“Individuals working full-time in New Hampshire should be able to earn enough to pull themselves above the federal-poverty threshold and support their families, but for too long, wages have failed to grow with the cost of our families’ needs. In order to boost our economy and strengthen the economic security of thousands of Granite Staters, I will continue fighting to restore and increase our minimum wage.”

 

Bi-Partisan Group Of State Legislators Met With Community Members From The Nashua Area

 

IMG_6058

From Left: Efstathia Booras – D Hillsborough 33, David Murotake – R – Hillsborough 32, Martin Jack – D – Hillsborough 36 Suzanne Harvey – D Hillsborough 29, C. Lee Guerette – D – Hillsborough 33, Kenneth Gidge – D – Hillsborough 33, Daniel Hansberry – D- Hillsborough 35

Community Members from the Nashua Labor Coalition and the Granite State Organizing Project discussed issues ranging from Right To Work, to capping title loans, to raising the Minimum Wage.

(Nashua, NH) — Thirty to forty people attended an open forum with seven Nashua area State Representatives to discuss the issues that are weighing on the minds of the community. Community members asked a variety of questions like how they plan to vote on the “right to work” legislation, charter schools, public transportation, and raising the minimum wage.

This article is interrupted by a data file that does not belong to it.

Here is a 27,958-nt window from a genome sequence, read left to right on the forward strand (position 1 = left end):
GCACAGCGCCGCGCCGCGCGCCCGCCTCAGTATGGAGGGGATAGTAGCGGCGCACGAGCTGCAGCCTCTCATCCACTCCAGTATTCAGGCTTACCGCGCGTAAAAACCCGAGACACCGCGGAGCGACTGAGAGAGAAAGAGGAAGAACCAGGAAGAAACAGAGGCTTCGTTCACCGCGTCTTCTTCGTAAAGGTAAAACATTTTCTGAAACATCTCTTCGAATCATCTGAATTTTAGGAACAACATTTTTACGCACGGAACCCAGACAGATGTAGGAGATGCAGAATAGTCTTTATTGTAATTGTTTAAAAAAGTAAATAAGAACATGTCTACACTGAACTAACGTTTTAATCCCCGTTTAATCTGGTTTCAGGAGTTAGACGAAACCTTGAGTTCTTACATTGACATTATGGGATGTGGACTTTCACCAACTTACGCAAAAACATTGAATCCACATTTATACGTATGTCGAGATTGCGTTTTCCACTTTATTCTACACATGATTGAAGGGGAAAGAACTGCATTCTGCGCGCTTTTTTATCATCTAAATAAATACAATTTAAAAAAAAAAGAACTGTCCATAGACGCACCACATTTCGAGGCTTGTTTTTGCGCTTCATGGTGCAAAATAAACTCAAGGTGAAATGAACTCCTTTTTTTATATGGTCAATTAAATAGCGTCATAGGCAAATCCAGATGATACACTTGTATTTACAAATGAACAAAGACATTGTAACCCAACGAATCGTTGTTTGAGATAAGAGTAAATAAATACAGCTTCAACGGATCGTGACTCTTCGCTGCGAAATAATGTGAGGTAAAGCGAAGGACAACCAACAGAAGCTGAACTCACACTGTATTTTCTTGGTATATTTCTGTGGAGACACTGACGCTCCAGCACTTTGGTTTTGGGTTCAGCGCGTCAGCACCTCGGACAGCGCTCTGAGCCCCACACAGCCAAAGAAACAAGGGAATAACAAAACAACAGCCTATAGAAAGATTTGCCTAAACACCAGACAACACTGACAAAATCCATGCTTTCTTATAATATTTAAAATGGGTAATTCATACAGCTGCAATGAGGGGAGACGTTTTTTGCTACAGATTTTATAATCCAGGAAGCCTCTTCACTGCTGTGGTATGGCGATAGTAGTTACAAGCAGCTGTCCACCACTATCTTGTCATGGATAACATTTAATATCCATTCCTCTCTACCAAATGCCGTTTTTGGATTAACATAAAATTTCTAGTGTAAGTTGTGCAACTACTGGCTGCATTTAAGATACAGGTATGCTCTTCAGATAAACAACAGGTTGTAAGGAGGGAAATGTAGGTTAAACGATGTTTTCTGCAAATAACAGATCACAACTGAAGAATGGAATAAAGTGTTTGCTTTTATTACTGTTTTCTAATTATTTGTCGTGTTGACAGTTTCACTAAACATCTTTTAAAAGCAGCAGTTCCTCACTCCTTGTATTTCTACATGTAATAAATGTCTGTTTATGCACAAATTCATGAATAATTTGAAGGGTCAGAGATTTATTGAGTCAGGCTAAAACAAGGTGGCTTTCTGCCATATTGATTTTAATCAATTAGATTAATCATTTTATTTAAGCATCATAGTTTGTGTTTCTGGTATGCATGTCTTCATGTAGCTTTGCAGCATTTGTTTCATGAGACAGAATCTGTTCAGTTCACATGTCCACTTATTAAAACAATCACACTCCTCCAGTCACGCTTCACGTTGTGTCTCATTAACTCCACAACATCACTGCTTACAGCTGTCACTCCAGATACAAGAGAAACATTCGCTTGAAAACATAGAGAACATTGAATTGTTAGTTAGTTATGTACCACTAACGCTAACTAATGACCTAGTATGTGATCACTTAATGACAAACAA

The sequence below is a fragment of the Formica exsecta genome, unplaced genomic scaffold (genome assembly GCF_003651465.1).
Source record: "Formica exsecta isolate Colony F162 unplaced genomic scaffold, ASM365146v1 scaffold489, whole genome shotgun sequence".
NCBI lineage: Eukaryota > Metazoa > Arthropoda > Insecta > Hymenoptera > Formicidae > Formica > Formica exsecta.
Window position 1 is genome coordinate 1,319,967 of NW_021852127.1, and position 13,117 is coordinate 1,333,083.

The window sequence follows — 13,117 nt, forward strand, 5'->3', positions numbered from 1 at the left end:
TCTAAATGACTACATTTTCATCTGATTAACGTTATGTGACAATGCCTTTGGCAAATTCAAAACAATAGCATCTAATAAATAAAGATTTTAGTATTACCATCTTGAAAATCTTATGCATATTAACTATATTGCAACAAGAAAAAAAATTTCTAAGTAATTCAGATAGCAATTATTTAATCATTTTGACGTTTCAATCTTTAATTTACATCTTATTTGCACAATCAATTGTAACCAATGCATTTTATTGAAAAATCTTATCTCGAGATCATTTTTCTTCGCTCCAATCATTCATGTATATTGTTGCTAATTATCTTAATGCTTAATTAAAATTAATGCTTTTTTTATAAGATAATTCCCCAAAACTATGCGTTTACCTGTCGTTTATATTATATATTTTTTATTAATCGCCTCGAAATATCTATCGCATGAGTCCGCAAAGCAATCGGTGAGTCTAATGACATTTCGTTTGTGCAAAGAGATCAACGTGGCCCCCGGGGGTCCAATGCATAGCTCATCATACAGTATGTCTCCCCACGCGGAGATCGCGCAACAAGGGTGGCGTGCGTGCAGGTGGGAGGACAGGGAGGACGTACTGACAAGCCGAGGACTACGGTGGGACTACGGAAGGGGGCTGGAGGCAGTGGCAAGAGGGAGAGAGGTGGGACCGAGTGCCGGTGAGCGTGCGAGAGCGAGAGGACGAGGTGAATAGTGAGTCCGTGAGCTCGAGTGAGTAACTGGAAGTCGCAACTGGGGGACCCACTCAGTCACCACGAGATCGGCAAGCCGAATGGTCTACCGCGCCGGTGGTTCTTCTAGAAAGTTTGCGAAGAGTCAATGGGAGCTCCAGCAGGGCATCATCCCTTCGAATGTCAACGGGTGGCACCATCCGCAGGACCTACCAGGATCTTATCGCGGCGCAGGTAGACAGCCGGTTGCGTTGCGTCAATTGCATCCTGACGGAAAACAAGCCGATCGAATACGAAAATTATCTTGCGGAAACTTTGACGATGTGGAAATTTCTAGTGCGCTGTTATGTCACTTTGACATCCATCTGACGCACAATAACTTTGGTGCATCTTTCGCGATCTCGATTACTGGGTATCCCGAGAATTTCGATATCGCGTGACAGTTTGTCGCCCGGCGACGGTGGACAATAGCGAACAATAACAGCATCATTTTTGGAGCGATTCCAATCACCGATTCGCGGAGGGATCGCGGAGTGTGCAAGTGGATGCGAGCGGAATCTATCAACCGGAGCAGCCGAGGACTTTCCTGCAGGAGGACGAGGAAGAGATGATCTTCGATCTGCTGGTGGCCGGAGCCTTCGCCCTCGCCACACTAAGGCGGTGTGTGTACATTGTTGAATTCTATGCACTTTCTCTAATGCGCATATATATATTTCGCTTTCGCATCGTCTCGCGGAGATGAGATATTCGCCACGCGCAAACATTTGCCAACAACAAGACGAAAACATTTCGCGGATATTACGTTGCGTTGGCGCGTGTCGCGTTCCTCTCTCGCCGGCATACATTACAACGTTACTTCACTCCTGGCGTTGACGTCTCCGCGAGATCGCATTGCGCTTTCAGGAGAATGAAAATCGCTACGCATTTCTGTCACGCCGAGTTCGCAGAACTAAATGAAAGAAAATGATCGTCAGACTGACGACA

“No contract can include an agency fee or fair-share agreement that was not agreed to by both the employer and the union collectively,” said Deb Howes, Chair of the Nashua Labor Coalition. “Right To Work would allow people to benefit from a collective bargaining agreement without paying for it, and that is just wrong.”

“We are voting on this Right To Work legislation later in week, and you need to reach out to your legislators and ask them to vote it down,” stated Representative Dan Hansberry.

Everyone in the crowd was looking forward to hearing about where the Representatives’ stand on raising the minimum wage. Throughout New Hampshire over 70% of people polled supported raising the minimum wage, a truly bi-partisan issue. All of the Representatives who attended support raising the minimum wage.